100 Years Later

24984166005_8e152632f3_bAlbert Einstein was right. Again. But it took scientists more than 100 years to find the first evidence (facts to show something is true) that a prediction (to say that something will be true) he made in 1915 is correct.

To try to wrap our heads around (understand) what has happened, let’s start with something we know: throwing rocks into a pond (small lake). When you throw a rock into a pond, it creates a circle of small waves in the water. As the circle expands (grows), the waves get smaller and smaller until they seem to disappear.

Waves explain the nature (what something is like) of many of the things we experience every day. Take sound as an example. If a tree falls down in a forest, why do we hear it? We hear it because when it hits the ground, it causes waves to move through the air that our ears hear as the sound of a tree hitting the ground.

Einstein believed that something similar happens in space. Gravity is the invisible (can’t be seen) force that causes an apple to fall from a tree to the ground. There are large invisible places in space, called black holes, where the gravity is so strong that not even light can get out of them. Einstein believed that a large event – like two black holes coming together to make a new, larger black hole – would create a gravitational (adjective for gravity) wave that travels billions of miles across space.

There was one problem. The event Einstein had in mind (was thinking about) was so far away that the waves would be too small to measure – about 1,000 times smaller than the center of an atom – by the time they got to earth. And that is the problem that scientists have solved, 100 years after Einstein made his prediction.

To solve the problem, scientists made a measuring device, called LIGO, shaped like an “L”. Both arms of the “L” were exactly the same length – about 2.5 miles (4 km) – and had mirrors at the ends. The scientists shined a line of light at the two mirrors, half of it at one mirror and half at the other, and measured how long it took the light to return from the mirrors. If Einstein was right, gravitational waves would cause one line of light to return to the starting point a very small time later than the other. And that’s what happened.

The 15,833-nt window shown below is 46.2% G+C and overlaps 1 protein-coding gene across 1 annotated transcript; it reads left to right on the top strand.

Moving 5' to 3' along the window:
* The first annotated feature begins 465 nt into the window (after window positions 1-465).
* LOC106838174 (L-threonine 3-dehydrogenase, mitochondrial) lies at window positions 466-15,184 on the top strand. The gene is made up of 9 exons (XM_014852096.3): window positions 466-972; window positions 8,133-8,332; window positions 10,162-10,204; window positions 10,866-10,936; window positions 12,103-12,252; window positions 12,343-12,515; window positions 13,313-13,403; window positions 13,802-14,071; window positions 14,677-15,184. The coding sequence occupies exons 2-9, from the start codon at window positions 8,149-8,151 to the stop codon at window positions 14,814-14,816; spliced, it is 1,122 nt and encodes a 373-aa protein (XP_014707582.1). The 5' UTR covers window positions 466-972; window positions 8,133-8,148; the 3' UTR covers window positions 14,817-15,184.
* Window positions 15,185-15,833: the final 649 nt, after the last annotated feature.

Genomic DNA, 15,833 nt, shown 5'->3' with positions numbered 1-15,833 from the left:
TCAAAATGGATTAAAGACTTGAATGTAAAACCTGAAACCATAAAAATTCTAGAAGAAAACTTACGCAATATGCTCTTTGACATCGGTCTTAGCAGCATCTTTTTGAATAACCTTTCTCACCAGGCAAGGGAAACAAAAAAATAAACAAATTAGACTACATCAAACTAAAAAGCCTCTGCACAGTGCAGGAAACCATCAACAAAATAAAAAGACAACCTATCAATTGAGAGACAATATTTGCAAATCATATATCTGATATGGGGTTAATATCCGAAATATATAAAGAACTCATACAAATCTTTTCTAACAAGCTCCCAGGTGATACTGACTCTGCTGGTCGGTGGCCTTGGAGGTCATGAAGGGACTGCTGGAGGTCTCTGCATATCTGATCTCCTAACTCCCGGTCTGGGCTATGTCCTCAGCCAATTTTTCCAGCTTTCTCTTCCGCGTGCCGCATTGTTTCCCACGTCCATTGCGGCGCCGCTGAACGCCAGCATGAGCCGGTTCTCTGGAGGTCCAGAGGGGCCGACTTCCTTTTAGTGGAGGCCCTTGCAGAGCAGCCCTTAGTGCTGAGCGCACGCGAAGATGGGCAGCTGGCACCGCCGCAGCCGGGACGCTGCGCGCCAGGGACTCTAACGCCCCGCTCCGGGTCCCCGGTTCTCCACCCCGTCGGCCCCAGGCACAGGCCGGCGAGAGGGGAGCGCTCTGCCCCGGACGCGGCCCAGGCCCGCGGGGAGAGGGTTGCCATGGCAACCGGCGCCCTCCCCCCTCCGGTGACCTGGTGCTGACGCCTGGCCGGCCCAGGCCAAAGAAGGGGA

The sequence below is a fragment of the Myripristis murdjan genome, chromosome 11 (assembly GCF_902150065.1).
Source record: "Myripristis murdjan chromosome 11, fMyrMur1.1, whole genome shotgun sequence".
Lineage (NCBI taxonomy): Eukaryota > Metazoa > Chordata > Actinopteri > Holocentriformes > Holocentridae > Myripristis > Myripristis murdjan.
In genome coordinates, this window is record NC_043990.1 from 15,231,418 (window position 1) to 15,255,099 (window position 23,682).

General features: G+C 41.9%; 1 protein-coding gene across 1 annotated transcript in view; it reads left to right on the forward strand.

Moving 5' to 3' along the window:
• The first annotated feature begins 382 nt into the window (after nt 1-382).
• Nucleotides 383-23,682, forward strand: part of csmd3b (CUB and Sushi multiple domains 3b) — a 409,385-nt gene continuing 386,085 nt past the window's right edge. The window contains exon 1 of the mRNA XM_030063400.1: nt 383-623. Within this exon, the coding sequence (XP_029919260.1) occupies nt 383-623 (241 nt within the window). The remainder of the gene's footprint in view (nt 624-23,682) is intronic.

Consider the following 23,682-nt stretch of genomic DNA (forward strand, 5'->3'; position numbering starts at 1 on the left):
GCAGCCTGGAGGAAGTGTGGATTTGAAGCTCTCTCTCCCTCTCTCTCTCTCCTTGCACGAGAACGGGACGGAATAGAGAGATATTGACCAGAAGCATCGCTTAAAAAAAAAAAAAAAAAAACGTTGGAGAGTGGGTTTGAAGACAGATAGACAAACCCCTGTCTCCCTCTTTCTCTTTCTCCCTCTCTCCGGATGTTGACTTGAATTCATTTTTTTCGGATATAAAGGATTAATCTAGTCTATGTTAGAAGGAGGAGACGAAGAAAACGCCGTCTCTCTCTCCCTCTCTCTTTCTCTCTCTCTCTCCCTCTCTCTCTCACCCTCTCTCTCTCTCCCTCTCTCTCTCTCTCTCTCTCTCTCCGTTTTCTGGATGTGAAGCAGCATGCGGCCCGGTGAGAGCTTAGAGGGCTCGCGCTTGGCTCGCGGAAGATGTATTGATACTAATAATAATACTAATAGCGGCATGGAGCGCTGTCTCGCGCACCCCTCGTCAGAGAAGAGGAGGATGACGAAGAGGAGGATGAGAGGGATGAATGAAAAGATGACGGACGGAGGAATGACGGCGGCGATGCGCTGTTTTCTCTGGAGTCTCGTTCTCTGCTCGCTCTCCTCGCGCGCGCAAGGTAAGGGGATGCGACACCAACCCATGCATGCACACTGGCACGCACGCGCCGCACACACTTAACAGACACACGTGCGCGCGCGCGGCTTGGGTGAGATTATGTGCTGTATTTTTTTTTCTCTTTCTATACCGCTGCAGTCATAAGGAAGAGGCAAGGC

There are many things to be impressed with in this story. Einstein, first of all, for his ability to think about and predict something like gravitational waves. The scientists for their ability to think of a way to measure the waves and to design and make the equipment to do it.

I’m also impressed with the patience (ability to keep working on something for a long time) of the scientists who worked on this project. They – helped by many assistants and graduate students – spent 40 years looking for, finding, and creating a way to measure the tiny waves of gravity that told them that Einstein was right. They were young men when they started. Today, one of the lead scientists is in his mid-70s, the second is in his early 80s, and the third is 85. I wonder how many people in today’s world would be willing to work that long and that hard on a project that could have easily failed (not worked).

If you’re interested in this topic, I think you’ll enjoy these videos from MIT and the New York Times.

~ Warren Ediger – ESL/EFL coach and tutor and creator of the Successful English website.

Photo by Charly W. Karl used under Creative Commons license.

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8 Responses to 100 Years Later

  1. Dan says:

    Hello Warren.

    Good thing we have this kind of news. Needless to say Einstein was a genius and my thanks and respect goes to scientists in general.